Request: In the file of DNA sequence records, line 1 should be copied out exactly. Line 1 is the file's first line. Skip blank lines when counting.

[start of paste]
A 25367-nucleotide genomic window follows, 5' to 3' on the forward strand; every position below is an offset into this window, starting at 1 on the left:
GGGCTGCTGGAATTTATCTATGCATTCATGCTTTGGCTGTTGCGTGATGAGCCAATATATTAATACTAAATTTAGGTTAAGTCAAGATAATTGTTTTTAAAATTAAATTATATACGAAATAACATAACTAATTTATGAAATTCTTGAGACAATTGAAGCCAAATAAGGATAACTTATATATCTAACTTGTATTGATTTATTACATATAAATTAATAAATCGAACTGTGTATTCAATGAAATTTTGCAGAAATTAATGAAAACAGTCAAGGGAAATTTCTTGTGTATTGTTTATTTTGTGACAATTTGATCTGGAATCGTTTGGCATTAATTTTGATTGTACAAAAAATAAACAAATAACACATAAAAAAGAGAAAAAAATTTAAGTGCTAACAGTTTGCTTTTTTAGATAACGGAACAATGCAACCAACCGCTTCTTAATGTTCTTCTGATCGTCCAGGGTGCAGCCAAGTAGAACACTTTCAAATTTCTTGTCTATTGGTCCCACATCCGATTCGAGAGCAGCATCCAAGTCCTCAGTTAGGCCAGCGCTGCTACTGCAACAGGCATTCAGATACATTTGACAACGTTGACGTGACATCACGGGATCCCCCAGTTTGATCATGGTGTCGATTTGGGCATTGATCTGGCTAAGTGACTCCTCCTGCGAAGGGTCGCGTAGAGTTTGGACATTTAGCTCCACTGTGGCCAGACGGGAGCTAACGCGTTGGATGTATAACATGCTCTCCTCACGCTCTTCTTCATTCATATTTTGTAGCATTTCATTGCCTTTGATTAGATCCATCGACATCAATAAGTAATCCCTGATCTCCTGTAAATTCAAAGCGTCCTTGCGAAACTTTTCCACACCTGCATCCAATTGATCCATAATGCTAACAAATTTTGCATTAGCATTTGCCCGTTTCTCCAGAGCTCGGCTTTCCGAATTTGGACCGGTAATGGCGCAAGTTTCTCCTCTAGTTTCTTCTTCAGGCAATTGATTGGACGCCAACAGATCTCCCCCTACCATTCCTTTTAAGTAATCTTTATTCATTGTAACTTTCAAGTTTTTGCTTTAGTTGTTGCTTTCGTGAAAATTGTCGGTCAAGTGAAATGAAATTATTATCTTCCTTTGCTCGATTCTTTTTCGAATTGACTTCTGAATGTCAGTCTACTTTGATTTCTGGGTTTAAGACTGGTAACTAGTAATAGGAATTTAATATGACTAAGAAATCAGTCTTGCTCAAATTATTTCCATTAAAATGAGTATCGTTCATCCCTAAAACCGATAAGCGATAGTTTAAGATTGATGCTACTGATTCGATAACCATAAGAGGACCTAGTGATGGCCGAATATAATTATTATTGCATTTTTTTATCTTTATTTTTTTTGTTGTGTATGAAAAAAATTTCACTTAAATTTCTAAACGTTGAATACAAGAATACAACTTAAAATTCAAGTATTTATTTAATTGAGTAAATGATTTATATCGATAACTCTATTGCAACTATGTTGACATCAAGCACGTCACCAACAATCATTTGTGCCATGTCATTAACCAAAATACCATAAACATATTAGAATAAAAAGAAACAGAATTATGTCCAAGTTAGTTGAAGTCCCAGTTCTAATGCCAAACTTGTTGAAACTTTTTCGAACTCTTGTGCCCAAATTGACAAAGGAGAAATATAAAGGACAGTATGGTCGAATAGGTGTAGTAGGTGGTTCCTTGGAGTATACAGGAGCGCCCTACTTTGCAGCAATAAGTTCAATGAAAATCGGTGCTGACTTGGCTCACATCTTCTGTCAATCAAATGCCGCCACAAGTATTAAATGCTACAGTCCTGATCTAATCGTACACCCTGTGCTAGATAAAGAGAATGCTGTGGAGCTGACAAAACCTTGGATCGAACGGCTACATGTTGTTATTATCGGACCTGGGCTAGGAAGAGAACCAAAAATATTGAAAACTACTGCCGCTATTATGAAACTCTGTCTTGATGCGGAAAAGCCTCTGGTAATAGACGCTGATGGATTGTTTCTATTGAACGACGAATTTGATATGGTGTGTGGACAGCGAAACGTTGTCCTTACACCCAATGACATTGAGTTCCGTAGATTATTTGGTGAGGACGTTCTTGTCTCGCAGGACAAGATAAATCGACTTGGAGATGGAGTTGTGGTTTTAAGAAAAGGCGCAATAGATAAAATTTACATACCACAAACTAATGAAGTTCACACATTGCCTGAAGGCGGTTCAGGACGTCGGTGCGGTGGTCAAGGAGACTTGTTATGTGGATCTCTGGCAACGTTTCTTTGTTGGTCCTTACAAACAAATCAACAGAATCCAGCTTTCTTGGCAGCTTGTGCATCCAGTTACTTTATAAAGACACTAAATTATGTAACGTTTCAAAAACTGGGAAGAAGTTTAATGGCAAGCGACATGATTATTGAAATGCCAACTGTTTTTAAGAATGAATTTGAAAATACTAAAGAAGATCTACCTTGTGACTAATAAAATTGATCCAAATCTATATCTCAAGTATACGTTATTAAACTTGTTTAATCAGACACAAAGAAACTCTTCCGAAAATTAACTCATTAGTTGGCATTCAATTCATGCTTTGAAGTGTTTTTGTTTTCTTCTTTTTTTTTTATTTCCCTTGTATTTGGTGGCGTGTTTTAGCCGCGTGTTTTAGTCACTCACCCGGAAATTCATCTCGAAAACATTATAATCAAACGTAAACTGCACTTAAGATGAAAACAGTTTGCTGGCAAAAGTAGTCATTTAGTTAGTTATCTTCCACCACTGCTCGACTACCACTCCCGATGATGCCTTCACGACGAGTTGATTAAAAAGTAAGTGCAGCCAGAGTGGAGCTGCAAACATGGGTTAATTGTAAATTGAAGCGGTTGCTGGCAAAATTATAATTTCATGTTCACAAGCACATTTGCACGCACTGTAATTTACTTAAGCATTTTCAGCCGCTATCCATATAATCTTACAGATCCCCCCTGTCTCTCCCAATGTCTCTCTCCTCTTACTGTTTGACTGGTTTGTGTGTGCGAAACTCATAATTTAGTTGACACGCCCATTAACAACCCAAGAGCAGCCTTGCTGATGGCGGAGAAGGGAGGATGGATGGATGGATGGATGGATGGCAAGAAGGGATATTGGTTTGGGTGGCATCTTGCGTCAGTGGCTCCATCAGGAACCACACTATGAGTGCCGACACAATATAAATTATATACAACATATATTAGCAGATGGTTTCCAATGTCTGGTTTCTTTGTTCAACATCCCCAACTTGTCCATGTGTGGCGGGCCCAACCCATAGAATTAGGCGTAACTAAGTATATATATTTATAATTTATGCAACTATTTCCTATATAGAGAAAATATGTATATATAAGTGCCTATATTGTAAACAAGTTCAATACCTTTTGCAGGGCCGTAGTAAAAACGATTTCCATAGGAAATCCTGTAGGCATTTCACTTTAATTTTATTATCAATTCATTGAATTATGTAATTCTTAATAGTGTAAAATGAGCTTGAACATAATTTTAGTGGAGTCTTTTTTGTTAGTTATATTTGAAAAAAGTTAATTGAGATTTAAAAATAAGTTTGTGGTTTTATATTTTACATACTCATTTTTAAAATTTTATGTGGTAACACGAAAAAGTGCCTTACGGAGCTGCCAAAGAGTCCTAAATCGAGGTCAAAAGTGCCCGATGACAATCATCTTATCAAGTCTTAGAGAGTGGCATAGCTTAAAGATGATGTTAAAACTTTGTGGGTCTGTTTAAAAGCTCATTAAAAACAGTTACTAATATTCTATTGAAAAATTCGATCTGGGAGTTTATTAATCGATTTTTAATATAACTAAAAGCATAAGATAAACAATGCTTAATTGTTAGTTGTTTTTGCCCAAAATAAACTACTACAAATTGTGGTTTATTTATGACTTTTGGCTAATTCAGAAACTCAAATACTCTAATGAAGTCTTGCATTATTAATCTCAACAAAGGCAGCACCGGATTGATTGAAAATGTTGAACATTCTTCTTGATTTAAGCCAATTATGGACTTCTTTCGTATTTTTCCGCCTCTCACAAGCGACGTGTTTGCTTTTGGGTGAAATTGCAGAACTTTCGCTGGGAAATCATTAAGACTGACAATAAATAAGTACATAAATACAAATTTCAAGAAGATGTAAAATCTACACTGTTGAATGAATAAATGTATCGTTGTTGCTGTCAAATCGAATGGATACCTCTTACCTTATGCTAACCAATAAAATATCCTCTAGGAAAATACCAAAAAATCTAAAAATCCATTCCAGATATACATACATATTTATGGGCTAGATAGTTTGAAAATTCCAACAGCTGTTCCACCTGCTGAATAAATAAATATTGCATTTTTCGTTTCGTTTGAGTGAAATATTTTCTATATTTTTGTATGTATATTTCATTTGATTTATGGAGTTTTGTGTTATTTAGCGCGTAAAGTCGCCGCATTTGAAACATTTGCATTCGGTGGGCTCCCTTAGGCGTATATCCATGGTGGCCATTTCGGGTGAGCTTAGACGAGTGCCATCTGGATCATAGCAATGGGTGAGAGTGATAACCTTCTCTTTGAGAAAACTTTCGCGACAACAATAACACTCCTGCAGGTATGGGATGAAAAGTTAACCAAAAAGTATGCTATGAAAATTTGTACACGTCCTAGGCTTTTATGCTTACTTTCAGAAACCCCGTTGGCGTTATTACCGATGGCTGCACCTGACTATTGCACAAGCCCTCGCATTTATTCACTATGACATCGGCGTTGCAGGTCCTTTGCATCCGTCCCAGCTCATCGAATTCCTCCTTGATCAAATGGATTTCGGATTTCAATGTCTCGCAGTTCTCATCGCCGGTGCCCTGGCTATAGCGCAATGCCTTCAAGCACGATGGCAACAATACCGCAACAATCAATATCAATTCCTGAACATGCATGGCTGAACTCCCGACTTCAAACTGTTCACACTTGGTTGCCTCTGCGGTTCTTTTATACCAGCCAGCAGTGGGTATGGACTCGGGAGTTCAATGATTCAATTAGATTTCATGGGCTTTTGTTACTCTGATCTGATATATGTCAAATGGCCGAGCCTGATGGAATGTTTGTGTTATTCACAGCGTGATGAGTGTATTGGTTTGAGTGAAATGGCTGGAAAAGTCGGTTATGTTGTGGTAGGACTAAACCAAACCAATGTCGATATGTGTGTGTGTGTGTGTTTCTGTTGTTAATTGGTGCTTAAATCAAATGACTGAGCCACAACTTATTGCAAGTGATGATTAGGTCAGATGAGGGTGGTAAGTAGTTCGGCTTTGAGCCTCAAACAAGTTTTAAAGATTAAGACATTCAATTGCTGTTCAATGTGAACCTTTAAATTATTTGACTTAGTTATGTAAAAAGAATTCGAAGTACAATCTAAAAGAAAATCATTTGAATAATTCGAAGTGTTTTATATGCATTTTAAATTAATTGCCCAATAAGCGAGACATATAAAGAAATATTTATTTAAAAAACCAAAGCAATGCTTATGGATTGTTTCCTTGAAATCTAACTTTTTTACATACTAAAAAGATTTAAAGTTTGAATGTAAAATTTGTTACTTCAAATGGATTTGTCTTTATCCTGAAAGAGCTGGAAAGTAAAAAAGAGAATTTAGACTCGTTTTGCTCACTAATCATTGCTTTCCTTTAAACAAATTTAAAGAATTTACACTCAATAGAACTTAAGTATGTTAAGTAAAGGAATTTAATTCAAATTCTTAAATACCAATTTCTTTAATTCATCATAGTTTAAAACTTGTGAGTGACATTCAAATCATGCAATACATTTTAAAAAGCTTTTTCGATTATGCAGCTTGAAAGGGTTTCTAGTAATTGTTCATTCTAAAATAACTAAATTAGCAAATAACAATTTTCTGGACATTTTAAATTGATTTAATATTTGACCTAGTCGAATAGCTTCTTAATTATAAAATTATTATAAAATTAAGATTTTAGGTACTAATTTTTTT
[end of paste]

A 25367-nucleotide genomic window follows, 5' to 3' on the forward strand; every position below is an offset into this window, starting at 1 on the left: